How Can You Tell The Difference Between A Cyst And A Tumor?

When you feel a bump or lump on your body, your initial reaction is likely one of alarm. After all, that protrusion is not normal. Is it a cyst? Is it a tumor? How can you tell the difference and what steps should you take to address the situation?

The word "cyst" comes from the Latin word cystis and goes even further back to the Greek word, kustis, which means "bladder" (via Vocabulary). Cysts are "closed capsule or sac-like structures, typically filled with a liquid, semisolid, or gaseous material, much like a blister" as defined by Medical News Today. Cysts can form anywhere beneath the skin or within the body. There are a wide variety of cysts, which in most cases are benign.

The origin of the word "tumor" can be traced to the Latin verb tumere, which means "to swell" (via Online Etymology Dictionary). A tumor is different from a cyst in that it is inherently a solid mass as opposed to having sac-like properties filled with other substances. There are three primary categorizations of tumors: benign, meaning the tumor is localized and not life-threatening; precancerous, meaning the tumor requires treatment to prevent it from becoming cancerous; and cancerous, or malignant, which means the tumor can spread to tissues and glands and become life-threatening (via Cleveland Clinic).

Diagnosis and treatments

While tumors and cysts can sometimes be found in the same areas of the body, Healthline provides some general things to help identify key differences. For instance, if the growth feels firm and appears to be growing quickly, these are qualities more associated with a tumor. If, however, the growth is swollen, exudes a discharge, feels tender, and moves to the touch, these qualities are more indicative of a cyst.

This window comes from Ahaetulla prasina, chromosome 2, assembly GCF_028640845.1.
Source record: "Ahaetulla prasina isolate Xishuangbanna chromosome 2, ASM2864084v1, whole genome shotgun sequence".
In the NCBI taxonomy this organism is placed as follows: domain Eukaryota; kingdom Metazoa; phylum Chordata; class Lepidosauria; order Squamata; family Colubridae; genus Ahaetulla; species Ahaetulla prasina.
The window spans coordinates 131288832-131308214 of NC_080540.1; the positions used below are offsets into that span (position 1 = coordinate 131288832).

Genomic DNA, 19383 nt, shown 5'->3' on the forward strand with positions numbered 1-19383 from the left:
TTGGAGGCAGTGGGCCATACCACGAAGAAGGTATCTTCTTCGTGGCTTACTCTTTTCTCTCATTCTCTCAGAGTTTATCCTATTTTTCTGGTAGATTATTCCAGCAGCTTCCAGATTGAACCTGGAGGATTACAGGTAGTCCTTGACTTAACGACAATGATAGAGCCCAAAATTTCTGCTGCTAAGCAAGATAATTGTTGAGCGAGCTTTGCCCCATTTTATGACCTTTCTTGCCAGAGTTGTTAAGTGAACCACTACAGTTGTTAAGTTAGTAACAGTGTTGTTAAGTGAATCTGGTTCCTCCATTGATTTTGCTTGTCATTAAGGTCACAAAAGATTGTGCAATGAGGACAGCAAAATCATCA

"Cysts typically go away on their own and do not require treatment, although some people choose to have cysts surgically removed for cosmetic or pain management reasons," Dr. Yu Yu Thar, a hematology/oncology specialist and attending physician at Mercy Fitzgerald Hospital tells The Philadelphia Inquirer. A doctor may ask you to undergo a sonogram, CT scan, mammogram, or other imaging technology. If the growth turns out to be a tumor, having one of these screenings will also help determine its severity. "For benign tumors, treatment is necessary only if the tumor becomes big enough to damage other organs. Surgery can effectively remove benign tumors. Malignant tumors always require treatment," Dr. Thar says.

While cysts and tumors each have some noticeable characteristics, if you have concerns about any unusual growths, especially if they persist, don't try to treat them on your own or assume they will eventually go away. "Cysts and tumors can appear anywhere on the body, and because determining the difference between the two can be difficult, people should seek medical attention if they notice an abnormal lump," Dr. Thar advises.